John Mueller said:
“I think that’s perfectly fine. That’s a normal move, essentially. That’s something where I would set up the redirects from the m-dot version to your new responsive version, what I would make sure is that the change of address that you have in the Search Console goes to the final destination. If you have I don’t know, www and m dot, the change of address goes to the www version, not to the m dot version, just so that we can really transfer everything directly to your preferred version. Otherwise, it’s like setting up the redirects, making sure the internal linking works. Well, all of that, I think, is fairly normal. So that should be fine.”
Key SEO Insight 4
When you’re implementing a mobile site, redirecting the m. version to your responsive site is just fine, and is what John Mueller would consider to be a normal move.
Just make sure that the change of address goes to the www. version rather than the m. version.
Overall Technical Issues
A viewer asked:
“One more question, please. Our site is also an e-commerce store. I’m facing some issues like product issues and schema issues, breadcrumb issues, and code battle issues, like for e-commerce, apart from these techniques, which factors matters for the e-commerce store, which we have to focus on to enhance the visibility of the site?”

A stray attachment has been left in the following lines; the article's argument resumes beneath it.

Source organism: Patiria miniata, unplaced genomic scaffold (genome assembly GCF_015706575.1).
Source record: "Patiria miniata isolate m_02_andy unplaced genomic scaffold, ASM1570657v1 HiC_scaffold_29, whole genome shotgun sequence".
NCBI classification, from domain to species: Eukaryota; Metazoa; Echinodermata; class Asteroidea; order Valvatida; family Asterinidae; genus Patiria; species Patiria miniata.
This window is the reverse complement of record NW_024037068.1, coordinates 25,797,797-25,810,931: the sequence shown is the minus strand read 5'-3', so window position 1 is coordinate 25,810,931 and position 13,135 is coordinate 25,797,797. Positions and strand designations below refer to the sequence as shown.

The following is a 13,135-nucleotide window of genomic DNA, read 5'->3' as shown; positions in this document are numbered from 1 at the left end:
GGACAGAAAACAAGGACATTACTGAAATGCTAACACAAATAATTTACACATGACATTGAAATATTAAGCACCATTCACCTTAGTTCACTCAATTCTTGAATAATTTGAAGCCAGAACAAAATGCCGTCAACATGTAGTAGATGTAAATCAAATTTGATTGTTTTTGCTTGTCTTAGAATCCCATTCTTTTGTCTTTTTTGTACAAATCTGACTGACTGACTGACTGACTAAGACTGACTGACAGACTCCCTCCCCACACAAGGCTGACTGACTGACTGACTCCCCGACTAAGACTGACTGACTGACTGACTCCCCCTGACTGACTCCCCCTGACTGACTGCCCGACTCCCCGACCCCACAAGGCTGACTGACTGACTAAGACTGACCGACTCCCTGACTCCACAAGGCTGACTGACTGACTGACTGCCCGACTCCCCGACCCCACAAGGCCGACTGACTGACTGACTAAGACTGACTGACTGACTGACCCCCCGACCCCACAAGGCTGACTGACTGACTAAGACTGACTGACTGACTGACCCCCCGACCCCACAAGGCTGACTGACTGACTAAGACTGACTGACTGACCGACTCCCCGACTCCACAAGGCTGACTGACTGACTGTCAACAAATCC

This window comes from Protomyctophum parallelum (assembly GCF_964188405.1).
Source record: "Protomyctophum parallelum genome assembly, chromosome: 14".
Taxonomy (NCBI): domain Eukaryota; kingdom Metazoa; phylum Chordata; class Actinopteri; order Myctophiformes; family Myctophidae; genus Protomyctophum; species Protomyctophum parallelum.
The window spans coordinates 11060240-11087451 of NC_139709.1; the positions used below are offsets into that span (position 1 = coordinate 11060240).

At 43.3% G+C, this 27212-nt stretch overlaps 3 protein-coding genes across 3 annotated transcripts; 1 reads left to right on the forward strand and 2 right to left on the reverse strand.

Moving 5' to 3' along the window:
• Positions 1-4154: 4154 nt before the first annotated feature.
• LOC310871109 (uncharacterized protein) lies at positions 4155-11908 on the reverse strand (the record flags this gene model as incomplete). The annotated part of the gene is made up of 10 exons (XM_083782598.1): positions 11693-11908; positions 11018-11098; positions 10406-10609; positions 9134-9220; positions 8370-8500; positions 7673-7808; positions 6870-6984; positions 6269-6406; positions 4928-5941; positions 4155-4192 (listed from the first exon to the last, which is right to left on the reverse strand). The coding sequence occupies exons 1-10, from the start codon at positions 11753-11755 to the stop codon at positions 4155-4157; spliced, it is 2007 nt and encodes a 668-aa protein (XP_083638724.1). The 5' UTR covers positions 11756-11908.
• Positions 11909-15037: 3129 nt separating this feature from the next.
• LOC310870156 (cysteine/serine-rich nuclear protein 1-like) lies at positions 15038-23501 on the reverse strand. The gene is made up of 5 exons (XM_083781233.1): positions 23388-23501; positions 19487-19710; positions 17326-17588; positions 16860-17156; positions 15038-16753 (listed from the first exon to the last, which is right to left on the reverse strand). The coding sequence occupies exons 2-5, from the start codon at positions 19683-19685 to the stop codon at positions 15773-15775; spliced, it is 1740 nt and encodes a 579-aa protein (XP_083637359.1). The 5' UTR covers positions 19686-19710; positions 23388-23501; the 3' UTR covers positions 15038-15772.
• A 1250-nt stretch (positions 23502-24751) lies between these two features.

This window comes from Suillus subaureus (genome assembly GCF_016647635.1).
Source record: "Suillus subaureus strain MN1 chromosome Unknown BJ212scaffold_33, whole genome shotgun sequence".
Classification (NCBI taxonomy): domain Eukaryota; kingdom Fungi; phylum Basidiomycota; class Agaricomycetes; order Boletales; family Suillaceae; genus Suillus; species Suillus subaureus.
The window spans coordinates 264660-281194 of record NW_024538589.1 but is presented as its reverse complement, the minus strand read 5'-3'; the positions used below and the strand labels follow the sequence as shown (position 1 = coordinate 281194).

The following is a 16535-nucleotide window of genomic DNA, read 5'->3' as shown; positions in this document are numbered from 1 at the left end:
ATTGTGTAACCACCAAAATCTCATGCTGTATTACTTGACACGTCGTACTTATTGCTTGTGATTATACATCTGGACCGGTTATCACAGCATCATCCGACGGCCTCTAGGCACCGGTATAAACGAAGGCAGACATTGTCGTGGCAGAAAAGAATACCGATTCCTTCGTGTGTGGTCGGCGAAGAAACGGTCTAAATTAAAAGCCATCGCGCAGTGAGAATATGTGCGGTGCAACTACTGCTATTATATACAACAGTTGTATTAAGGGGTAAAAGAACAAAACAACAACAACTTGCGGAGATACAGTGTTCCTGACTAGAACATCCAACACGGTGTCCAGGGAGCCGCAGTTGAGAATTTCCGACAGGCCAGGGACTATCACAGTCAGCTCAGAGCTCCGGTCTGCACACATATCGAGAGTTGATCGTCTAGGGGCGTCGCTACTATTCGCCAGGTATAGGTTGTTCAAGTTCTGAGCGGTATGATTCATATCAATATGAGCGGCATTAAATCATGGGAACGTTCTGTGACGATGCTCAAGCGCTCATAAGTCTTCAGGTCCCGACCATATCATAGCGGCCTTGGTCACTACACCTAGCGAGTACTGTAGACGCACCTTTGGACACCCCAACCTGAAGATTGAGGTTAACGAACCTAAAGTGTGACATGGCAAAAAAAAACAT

John Mueller responded:
“In general, e-commerce sites are normal websites for us. That’s kind of the starting point. Anything that you would do on a normal website would apply. For e-commerce, I would also look into everything around Google Shopping, where you can go to the Merchant Center and submit a feed, I think submitting a feed is for free now, pretty much everywhere. So that’s something that you can also set up. A lot of e-commerce systems have connections for that automatically. So that that might be an option to be a little bit more visible. But otherwise, there’s no, like, special trick, especially specifically for e-commerce that you could do.”